Rick at Kaiser Penguin gives us the Adam and Eve, using Elmer T. Lee Bourbon. He also takes a look at Difford's Guide and several other recipes. Another classic picture too!

Kurt provides us with the recipe for the Liberal, which he figures is a variation of the classic Manhattan. This is a good one to try if you're looking for a few more places to use Amer Picon.


Seamus covers whisky and whiskey. He also throws in an interesting original recipe with ideas for modifications. If Our Language Was Whiskey.

In my post, I mentioned that someone else had gone in the direction I had. In an example of "great minds think alike" (or sheer coincidence) Darcy has posted his version of the Rye-Tai. (I used whiskey and he used whisky.)

Haalo at Cook (almost) Anything at Least Once has posted a nice looking little cooler called the Canadian Summer. I'm not sure if Canadian Club is whisky or whiskey. Take a look at the great picture, try the recipe, and check out Paalo's vintage coaster! (and leave a comment about the coaster)

Outside of Mixology Monday.

Robert Hess isn't doing Mixology Monday this time, but on Monday he posted about Applejack, an original America "whiskey."

Eric Asimov at The Pour isn't doing Mixology Monday either, but he recently covered Bourbon, Moonshine and the ATF regulations.

Next Time.

The next Mixology Monday is scheduled for March 12th and hosted at Saving the World, One Drink at a Time . Keep track of all the upcoming events at Paul's main Mixology Monday page.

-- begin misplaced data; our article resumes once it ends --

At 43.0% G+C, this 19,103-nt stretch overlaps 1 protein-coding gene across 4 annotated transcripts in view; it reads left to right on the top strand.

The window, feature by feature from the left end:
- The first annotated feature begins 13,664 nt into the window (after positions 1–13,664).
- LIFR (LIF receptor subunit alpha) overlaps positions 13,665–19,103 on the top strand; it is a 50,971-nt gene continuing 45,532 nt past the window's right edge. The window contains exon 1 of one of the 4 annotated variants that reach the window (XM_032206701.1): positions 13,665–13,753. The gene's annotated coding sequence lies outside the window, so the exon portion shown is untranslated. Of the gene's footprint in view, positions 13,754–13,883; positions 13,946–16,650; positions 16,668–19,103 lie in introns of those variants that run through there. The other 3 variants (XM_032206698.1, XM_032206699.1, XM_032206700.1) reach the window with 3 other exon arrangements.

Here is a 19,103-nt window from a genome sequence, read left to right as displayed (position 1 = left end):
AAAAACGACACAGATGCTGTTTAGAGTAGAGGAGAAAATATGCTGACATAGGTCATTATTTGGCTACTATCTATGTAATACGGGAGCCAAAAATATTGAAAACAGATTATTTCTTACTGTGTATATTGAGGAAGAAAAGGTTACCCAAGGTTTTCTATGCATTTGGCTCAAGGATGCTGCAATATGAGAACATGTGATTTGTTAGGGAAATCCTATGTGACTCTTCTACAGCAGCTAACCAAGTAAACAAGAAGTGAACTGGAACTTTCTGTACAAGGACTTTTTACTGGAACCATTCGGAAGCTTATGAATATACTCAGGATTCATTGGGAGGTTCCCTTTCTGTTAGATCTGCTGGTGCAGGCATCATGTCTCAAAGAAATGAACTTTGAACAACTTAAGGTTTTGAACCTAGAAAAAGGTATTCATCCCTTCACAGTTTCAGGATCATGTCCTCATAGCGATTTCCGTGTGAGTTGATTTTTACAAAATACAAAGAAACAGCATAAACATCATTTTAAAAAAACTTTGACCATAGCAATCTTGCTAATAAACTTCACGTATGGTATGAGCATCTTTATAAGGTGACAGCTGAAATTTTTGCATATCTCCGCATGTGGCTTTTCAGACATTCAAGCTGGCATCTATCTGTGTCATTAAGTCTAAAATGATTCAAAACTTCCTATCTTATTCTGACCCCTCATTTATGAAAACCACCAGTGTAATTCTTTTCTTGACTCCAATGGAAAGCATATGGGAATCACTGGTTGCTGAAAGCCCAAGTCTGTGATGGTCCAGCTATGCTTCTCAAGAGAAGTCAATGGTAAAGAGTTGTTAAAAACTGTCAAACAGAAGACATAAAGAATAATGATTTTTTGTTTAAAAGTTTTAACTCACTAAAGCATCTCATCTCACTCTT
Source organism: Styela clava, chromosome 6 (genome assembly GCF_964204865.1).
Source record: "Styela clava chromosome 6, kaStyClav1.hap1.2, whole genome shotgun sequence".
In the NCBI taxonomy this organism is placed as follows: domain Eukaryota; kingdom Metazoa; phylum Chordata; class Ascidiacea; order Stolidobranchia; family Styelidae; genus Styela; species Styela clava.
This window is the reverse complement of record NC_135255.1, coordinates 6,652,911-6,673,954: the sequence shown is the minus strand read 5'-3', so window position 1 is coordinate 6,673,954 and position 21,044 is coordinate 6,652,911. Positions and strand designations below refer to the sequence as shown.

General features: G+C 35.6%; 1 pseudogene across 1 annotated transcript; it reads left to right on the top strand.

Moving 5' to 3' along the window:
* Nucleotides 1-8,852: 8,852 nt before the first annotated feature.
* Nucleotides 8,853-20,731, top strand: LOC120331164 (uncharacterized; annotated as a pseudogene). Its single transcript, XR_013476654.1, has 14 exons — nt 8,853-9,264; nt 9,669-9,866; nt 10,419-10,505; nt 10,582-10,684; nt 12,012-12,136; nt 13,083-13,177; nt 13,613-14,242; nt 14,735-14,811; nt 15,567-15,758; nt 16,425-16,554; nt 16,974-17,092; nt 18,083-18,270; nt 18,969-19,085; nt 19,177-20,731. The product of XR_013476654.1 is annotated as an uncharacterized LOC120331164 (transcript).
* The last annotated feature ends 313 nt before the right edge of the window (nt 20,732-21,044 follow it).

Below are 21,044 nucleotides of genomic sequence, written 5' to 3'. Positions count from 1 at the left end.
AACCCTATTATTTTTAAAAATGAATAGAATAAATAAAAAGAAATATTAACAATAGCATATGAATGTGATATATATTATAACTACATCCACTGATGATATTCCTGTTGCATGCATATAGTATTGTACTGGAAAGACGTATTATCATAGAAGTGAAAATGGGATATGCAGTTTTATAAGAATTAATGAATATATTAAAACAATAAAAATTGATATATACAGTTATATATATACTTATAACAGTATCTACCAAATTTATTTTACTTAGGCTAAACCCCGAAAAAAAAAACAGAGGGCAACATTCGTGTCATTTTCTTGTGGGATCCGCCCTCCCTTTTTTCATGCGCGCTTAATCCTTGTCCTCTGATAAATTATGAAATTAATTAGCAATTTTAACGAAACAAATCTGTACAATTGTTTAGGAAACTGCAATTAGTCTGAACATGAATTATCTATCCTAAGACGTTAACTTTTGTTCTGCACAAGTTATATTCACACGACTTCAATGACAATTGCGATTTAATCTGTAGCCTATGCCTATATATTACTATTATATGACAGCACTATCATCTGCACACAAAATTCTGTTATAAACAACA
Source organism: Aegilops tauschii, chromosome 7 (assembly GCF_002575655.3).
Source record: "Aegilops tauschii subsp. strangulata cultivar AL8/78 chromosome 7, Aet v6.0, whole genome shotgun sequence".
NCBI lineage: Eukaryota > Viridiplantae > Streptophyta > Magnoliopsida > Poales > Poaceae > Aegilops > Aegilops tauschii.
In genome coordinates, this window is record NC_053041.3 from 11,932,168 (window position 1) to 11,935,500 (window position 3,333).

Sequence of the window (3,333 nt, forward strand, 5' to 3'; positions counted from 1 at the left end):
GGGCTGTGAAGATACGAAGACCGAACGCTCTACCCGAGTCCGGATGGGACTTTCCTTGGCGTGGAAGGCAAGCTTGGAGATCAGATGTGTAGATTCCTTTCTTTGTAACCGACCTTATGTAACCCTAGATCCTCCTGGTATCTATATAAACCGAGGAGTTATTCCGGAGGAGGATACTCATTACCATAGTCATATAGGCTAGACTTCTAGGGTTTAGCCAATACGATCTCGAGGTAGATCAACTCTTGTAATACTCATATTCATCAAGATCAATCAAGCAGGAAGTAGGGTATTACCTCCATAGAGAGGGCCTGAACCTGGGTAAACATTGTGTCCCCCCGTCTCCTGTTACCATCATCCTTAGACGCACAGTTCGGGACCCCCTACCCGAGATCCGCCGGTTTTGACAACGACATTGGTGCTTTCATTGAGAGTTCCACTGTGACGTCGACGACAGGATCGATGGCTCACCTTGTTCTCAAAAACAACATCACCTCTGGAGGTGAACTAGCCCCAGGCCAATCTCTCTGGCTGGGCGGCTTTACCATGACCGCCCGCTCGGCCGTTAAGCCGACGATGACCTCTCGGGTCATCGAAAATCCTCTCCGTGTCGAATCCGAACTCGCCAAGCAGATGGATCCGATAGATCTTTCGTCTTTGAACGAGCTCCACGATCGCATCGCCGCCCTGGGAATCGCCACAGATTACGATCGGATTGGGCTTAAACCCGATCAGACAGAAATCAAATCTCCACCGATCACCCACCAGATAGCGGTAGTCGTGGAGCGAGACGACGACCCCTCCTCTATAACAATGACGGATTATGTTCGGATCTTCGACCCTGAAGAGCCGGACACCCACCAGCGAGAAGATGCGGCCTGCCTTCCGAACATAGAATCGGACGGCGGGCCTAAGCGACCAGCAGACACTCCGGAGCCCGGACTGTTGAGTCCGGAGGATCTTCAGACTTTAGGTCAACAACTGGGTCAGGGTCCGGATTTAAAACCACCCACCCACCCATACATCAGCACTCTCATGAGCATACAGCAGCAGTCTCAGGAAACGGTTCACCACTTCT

Monday, February 12, 2007

MMXII::Bergeron Cocktail (Rye-Tai)

Mixology Monday is back, this time with the theme "whisk(e)y." Everyone is sending in their posts now and I'll be writing the recap over the next day or so. Check back here for the full listing of posts. On to the Bergeron Cocktail.

The original recipe Mai Tai is one of my favorite cocktails. Made well, the depth of flavors and complexity can be unequaled. "Trader Vic" Bergeron's original recipe calls for Wray & Nephew 17-year-old rum. This element is nearly unobtainium. A few prized bottles were recently released in the UK, but other than those few bottles, it is hard to find. I wanted to explore some alternatives.

I thought that using rye whiskey might make an interesting variant. The relative lack of interest in rye over the past 20 years has had an interesting effect on the market. A lot of rye sat in the warehouses, for a long time. Now there are a lot of interesting, aged rye whiskies available. And they can be really nice. I like the 18-year-old Sazerac Rye, and I thought it would be an excellent candidate for my Rye Tai cocktail.

Here's my recipe:

Bergeron Cocktail
1.5 oz Sazerac 18 yr rye whiskey
1 oz Bacardi light rum
1 oz orange curacao
.5 oz lime juice
.25 oz orgeat syrup

Shake with ice and strain over crushed ice into a chimney. Garnish with a generous sprig of mint and a sprinkle of powdered sugar.

The availability of so many interesting rye whiskies has turned rye into one of the next "hot categories." People are starting to ask about rye, but aren't always sure what to order. Right now, I'm using rye whiskey The Sazerac, The Old-Fashioned, and Manhattans, but for an interesting variant on a classic, try my Bergeron Cocktail recipe.